It’s early November and cooler temps are on the way. Yes, it’s the start of offseason (or whatever buzz word your coach calls it). As I eat my 3 rd piece of leftover Halloween candy today, I’m feeling relaxed and ready to conquer… well, nothing. Sure, offseason is the time to work on your weak areas and to maintain base fitness. For many triathletes it is also the time to exhale and not stress about hitting every workout. Unstructured training they call it. Lazy months to gain weight and lose a little fitness is how I see it.

By going backwards for a few months you’ll find yourself advancing the next year. I’m not a coach, nor have I ever been coached so I’m sure many people will disagree with my approach. I need a mental break, and my body needs time off to recuperate. It wasn’t quite as necessary in my younger years, but once I hit my mid-40s the body started telling me to pause at times.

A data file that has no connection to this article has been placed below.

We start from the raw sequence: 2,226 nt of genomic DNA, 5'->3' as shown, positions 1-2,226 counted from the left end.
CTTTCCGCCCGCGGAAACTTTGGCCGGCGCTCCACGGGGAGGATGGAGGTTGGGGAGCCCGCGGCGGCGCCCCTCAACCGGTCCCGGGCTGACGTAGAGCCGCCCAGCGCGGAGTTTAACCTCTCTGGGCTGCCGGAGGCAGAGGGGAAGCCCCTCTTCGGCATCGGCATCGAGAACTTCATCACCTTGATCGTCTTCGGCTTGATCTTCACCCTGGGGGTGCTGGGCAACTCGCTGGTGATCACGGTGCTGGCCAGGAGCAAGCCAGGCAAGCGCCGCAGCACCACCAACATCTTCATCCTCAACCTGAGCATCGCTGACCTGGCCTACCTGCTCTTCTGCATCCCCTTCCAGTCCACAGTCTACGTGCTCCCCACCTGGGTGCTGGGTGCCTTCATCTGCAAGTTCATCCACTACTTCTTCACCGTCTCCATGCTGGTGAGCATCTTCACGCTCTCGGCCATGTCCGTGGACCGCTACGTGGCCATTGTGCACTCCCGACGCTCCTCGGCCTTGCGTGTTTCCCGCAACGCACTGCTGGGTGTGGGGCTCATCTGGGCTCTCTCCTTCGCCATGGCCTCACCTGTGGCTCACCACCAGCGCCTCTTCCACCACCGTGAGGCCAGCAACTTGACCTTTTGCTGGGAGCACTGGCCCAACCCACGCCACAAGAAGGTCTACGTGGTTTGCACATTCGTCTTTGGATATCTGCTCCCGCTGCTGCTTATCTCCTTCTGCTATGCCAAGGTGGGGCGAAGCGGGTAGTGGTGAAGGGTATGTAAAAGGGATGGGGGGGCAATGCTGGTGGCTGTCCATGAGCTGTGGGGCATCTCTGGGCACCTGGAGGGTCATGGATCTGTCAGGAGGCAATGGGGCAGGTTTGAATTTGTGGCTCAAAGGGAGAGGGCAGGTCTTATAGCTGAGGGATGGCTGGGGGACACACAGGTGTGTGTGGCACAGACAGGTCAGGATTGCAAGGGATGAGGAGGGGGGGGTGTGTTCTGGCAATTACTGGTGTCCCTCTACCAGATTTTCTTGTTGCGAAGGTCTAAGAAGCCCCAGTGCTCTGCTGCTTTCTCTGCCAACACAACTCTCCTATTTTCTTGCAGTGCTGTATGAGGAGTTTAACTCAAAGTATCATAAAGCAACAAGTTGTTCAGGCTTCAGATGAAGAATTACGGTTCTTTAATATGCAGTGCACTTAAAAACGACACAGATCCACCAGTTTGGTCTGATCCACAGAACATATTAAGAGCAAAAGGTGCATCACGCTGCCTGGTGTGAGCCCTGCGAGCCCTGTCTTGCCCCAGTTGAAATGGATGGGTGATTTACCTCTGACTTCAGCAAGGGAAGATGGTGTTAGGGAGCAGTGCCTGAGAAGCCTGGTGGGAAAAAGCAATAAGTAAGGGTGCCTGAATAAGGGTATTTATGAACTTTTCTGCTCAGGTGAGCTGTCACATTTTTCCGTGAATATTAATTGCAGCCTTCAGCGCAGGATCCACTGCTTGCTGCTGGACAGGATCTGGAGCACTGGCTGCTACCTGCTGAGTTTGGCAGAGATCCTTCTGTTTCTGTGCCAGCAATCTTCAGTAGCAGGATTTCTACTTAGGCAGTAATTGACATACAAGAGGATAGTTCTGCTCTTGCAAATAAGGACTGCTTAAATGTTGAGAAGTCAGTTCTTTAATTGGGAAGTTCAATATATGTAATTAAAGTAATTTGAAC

As someone who has been doing triathlon since 1997, my perspective is that performance is largely about consistent training over a period of years and avoidance of injury. Without slowing down in the offseason, you’ll hit burnout and injury at some point. Plus your family will probably forget your name.

Don’t worry about what others are doing in the winter. Jump into a Zwift race if you feel like it, or sleep right through it. Don’t stress. Do a fun trail running race, or have a carb-laden breakfast with your family. This is the time to relax and remember what it’s like to be a non-triathlete (which 99.9% of the world is). Once the new year hits, ease back into training. Your body will thank you for the down time.

Ironman finishline


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